Geography of Europe

Geology
Europe’s most significant feature is the dichotomy between highland and mountainous Southern Europe and a vast, partially underwater, northern plain ranging from England in the west to Ural Mountains in the east.[citation needed] These two halves are separated by the mountain chains of Pyrenees and Alps/Carpathians. The northern plains are delimited in the west by the Scandinavian Mountains and the mountainous parts of the British Isles. Major shallow water bodies submerging parts of the northern plains are the Celtic Sea, the North Sea, the Baltic Sea complex, and the Barents Sea.

The northern plain contains the old geological continent of Baltica, and so may be regarded as the “main continent”, while peripheral highlands and mountainous regions in south and west constitute fragments from various other geological continents.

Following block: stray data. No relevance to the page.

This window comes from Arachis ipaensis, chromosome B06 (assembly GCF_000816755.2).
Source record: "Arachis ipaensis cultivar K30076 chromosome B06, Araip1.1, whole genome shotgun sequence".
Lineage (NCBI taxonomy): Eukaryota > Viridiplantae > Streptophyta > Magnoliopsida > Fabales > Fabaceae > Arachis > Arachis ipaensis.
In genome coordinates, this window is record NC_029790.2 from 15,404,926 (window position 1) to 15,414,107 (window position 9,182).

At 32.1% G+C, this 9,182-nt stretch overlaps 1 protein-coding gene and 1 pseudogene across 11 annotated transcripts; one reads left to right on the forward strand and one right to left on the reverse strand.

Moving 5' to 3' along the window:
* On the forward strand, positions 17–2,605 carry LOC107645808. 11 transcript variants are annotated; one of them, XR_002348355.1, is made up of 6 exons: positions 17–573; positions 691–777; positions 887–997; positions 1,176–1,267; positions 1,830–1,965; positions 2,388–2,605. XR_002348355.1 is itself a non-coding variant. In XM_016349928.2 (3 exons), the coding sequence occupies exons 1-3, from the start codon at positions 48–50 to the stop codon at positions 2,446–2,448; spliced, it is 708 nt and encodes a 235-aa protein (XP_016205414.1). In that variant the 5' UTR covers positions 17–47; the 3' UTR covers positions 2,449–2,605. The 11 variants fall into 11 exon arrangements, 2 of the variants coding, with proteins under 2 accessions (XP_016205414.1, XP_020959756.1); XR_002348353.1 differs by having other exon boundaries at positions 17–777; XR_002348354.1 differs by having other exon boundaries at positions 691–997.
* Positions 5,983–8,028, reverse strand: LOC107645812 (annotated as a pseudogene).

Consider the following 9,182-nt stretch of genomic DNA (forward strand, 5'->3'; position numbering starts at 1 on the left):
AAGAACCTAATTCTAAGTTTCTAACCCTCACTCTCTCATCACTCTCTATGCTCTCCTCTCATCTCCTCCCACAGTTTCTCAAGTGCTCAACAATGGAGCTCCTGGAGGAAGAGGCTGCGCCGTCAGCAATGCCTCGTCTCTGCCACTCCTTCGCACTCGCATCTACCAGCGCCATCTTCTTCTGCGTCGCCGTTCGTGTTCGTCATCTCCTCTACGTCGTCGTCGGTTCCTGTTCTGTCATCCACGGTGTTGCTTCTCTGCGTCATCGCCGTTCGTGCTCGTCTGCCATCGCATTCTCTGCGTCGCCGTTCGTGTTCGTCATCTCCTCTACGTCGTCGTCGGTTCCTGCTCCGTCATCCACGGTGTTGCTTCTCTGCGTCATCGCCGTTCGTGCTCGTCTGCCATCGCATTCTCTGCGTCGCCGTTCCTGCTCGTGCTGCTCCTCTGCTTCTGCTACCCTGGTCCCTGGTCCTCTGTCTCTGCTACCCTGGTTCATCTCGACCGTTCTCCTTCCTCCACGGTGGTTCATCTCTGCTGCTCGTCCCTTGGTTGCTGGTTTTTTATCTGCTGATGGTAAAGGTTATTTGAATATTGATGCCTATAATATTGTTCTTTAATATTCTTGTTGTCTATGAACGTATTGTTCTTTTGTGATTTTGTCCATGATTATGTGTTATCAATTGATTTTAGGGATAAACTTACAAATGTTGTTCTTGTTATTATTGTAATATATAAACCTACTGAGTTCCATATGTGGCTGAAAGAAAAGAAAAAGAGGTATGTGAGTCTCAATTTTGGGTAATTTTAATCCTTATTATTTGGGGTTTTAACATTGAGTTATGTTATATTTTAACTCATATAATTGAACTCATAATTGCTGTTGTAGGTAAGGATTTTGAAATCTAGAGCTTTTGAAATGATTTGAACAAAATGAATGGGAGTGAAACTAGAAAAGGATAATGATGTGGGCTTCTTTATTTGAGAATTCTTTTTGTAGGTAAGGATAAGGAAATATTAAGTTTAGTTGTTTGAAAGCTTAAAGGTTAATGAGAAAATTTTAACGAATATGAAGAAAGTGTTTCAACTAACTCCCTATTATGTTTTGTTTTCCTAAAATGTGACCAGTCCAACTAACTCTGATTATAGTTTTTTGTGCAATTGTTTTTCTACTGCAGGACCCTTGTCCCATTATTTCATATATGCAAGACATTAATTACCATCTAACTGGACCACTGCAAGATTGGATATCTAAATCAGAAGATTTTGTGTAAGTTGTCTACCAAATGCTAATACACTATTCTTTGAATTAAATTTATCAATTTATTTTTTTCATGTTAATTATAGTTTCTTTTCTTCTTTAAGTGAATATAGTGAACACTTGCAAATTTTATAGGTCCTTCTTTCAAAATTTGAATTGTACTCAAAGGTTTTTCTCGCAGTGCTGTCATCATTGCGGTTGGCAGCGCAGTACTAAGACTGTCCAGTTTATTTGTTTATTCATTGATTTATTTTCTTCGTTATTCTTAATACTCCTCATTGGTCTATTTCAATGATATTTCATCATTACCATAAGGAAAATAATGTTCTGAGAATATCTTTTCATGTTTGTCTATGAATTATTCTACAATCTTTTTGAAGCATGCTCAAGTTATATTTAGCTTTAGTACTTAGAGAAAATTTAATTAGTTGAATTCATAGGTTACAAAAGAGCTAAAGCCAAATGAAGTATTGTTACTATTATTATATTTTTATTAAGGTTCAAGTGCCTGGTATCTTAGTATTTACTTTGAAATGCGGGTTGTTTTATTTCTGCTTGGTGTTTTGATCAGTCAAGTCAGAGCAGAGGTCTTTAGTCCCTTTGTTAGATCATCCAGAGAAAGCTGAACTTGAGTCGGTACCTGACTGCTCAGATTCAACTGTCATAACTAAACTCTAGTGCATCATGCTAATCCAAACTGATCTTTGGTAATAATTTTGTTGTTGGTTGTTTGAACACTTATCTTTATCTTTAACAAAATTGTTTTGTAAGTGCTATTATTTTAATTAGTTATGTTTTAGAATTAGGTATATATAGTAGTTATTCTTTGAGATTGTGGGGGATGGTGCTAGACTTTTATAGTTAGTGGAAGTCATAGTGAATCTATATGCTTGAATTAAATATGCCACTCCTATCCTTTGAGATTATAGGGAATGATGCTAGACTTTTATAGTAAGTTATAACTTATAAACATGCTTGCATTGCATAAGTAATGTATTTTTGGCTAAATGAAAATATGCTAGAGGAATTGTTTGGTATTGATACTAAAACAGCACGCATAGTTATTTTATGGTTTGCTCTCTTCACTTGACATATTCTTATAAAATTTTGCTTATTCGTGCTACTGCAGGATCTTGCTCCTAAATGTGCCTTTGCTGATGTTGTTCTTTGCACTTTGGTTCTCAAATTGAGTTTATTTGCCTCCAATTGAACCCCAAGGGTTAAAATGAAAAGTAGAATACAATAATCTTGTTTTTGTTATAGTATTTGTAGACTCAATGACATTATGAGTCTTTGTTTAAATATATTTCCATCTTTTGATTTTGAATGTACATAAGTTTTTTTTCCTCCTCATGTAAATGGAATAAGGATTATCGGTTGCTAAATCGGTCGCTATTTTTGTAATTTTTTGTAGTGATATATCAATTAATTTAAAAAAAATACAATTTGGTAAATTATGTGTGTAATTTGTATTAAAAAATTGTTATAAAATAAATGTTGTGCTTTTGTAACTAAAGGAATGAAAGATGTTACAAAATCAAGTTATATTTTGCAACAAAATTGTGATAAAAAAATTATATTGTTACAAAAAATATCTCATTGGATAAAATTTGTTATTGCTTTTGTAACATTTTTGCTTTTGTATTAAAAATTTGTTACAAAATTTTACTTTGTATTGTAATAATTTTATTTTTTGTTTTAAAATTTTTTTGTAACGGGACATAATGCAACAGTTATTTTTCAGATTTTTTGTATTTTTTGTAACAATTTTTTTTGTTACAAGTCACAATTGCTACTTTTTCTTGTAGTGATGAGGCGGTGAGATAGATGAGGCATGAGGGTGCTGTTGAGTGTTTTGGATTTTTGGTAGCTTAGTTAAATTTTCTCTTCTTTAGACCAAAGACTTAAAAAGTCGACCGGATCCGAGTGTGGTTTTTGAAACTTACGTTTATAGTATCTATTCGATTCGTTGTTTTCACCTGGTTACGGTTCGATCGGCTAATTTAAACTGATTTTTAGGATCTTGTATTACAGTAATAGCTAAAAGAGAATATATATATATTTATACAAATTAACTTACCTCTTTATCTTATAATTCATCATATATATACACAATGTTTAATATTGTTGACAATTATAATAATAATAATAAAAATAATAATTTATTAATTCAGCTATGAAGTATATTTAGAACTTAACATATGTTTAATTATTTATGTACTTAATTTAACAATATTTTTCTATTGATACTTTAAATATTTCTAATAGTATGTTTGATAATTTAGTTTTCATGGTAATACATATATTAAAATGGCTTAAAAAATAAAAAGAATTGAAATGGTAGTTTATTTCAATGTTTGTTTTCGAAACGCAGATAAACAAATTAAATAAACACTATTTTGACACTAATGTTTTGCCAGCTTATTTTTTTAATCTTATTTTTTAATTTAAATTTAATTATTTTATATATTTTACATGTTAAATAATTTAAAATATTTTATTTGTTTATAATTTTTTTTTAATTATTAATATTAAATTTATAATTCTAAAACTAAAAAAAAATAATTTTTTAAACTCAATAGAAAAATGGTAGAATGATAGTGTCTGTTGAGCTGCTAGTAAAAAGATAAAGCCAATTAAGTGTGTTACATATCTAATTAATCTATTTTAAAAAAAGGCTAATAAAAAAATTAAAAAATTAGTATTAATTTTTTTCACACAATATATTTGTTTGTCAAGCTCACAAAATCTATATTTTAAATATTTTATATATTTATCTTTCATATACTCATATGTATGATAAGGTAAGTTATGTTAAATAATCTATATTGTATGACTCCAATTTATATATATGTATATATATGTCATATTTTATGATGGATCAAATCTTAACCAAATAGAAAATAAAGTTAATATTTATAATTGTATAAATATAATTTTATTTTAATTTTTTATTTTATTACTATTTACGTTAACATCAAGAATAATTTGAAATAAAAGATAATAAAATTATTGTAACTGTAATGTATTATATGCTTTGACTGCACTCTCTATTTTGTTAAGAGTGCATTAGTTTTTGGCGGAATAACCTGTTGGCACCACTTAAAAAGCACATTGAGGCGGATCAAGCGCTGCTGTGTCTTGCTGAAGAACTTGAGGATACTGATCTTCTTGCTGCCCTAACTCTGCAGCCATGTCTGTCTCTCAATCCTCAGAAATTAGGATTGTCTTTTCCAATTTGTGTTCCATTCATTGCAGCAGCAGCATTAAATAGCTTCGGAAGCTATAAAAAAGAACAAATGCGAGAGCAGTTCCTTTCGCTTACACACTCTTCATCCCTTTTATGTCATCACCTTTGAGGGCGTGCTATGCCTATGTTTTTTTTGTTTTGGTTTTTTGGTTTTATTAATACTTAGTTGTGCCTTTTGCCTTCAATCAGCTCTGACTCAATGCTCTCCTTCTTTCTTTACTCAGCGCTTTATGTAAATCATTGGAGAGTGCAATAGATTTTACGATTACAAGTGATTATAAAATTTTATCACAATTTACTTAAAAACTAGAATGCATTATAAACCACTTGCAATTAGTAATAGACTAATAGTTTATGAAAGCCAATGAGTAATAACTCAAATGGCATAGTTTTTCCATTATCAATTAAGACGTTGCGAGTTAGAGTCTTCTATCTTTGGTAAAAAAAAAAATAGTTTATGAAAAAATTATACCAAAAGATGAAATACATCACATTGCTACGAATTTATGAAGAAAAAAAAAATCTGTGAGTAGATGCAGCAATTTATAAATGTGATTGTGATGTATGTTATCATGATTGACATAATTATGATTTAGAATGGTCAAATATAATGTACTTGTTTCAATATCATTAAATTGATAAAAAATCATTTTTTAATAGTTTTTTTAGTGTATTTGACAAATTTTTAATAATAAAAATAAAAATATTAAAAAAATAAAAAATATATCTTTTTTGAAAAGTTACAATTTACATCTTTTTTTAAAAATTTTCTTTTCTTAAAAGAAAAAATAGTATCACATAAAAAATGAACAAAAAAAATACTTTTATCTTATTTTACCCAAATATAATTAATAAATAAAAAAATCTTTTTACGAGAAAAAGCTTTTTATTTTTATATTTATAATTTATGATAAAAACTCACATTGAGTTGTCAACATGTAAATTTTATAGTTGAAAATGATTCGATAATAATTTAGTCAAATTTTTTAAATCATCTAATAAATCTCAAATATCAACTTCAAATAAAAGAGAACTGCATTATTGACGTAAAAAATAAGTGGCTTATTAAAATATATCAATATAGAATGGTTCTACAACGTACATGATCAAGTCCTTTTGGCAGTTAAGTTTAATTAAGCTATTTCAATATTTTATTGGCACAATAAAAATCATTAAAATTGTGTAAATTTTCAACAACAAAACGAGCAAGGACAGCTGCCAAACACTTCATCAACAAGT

1. Volga – 3,690 km (2,293 mi)
2. Danube – 2,860 km (1,777 mi)
3. Ural – 2,428 km (1,509 mi)
4. Dnieper – 2,290 km (1,423 mi)
5. Don – 1,950 km (1,212 mi)
6. Pechora – 1,809 km (1,124 mi)
7. Kama – 1,805 km (1,122 mi)
8. Oka – 1,500 km (932 mi)
9. Belaya – 1,430 km (889 mi)
10. Tisza – 1,358 km (844 mi)
11. Dniester – 1,352 km (840 mi)
12. Rhine – 1,236 km (768 mi)
13. Elbe – 1,091 km (678 mi)
14. Vistula – 1,047 km (651 mi)
15. Tagus – 1,038 km (645 mi)
16. Daugava – 1,020 km (634 mi)
17. Loire – 1,012 km (629 mi)
18. Ebro – 960 km (597 mi)
19. Nemunas – 937 km (582 mi)
20. Sava – 933 km (580 mi)
21. Oder – 854 km (531 mi)
22. Rhône – 815 km (506 mi)
23. Seine – 776 km (482 mi)
24. Po – 682 km (424 mi)
25. Glomma – 604 km (375 mi)
26. Maritsa – 480 km (298 mi)
27. Vardar – 388 km (241 mi)
28. Shannon – 386 km (240 mi)